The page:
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Statement by the Chair, Dr. Lamin J. Sise, at the opening of the Fourteenth Sessionof the TRRC’s public hearings

Dr. Sisay
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Dr. Sisay
Chairman TRRC

June 8, 2020

On 29th April 2020, on behalf of the Commissioners, I presented to the Attorney General and Minister of Justice the Interim Report of the Commission for transmittal to the President. It would be recalled that pursuant to Section 14 (4) (a) of the TRRC Act 2017, the Commission is required, after one year of its establishment, to submit to the President of the Republic of The Gambia, an interim report detailing its activities. The Interim Report accordingly, focused only on the activities of the TRRC during the first twelve months of its existence. It did not contain any findings or recommendations. These could be made in the final report of the Commission.

On Tuesday, March 18, 2020, only two days into our 13th session, the TRRC suspended its public hearings. During that session, only two witnesses appeared before the Commission. The total number of witnesses appearing before the Commission since the commencement of the public hearings on January 7, 2019 is now 219. The witnesses included 54 women, 40 perpetrators, alleged perpetrators and adversely mentioned persons, as well as some expert witnesses. Twenty-five Gambian Diaspora witnesses had also testified via video link.

At the commencement of the 13th session on 16 March 2020, we had announced that the Commission will focus on hearing evidence of unlawful attacks against road users by Jammeh’s convoys. We indicated that the remaining period of the session will be used to start the institutional hearings on the prison system and the violations of the rights of inmates and detainees.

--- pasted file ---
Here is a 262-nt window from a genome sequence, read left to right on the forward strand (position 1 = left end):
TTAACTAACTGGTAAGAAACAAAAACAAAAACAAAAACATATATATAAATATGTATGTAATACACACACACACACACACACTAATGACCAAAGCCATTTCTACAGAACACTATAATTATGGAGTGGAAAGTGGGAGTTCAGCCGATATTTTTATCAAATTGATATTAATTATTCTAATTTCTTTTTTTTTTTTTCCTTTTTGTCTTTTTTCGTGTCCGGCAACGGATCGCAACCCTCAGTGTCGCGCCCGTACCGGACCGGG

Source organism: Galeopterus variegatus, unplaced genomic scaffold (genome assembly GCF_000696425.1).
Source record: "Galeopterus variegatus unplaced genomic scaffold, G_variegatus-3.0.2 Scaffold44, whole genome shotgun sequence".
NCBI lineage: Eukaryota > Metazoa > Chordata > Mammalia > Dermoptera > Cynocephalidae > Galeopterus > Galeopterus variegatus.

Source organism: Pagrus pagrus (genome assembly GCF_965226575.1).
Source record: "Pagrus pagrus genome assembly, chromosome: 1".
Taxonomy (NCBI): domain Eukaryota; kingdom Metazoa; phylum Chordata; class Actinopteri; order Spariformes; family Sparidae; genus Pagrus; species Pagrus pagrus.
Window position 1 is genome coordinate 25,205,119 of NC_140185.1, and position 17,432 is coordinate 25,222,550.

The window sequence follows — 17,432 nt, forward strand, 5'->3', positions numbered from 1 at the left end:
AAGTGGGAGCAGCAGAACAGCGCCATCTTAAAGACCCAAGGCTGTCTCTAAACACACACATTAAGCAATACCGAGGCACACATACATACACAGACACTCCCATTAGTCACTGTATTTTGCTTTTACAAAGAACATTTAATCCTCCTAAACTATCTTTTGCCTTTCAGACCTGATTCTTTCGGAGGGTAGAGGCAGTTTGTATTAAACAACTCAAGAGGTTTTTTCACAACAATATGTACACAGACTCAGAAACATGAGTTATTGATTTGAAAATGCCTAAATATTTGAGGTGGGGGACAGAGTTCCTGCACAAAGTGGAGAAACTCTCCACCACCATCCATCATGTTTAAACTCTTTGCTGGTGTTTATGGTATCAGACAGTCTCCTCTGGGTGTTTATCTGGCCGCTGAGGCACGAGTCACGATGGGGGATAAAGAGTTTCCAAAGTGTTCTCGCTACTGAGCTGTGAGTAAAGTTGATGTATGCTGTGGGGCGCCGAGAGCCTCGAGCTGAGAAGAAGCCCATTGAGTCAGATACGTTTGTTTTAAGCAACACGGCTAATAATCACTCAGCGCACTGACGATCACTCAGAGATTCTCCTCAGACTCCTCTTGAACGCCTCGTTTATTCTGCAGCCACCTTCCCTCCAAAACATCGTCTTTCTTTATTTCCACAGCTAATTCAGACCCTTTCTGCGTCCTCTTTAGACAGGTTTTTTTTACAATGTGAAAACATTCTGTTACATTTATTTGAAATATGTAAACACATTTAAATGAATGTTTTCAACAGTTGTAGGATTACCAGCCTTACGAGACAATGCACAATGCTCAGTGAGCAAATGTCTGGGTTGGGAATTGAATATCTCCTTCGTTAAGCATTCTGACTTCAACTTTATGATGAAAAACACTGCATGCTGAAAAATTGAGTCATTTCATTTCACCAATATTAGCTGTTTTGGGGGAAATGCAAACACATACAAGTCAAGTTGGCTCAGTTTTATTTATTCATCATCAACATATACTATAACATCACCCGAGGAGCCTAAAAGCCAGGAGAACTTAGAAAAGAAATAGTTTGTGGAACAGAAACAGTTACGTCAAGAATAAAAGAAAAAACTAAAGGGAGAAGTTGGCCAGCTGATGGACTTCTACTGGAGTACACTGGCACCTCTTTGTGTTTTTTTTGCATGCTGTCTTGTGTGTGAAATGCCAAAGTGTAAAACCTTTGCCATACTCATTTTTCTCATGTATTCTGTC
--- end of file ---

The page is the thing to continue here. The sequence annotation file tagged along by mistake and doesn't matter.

Alas, that session could not be completed! The outbreak of the coronavirus pandemic brought normal life to a grinding halt around the world. The Government of The Gambia, like other governments, instituted a lockdown and orderedobservance of measures relating to public gatherings, public health regulations and social distancing protocols. During the current session, we will pick up from where we stopped on the public hearings.

After nearly twelve weeks of observing the lockdown measures, and not knowing how long the state of emergency declared by the government would last, the Commission consulted and received guidance from the Minister of Justice with a view to exploring the possibility of the Commission resuming its public hearings.
We all agreed that the public hearings could resume with the understanding that the relevant public health regulations and social distancing norms will continue to be observed. As you can see looking around this hall, the TRRC has put in place such measures, and all staff have been instructed to adhere as much as possible to the required rules to ensure everyone’s safety.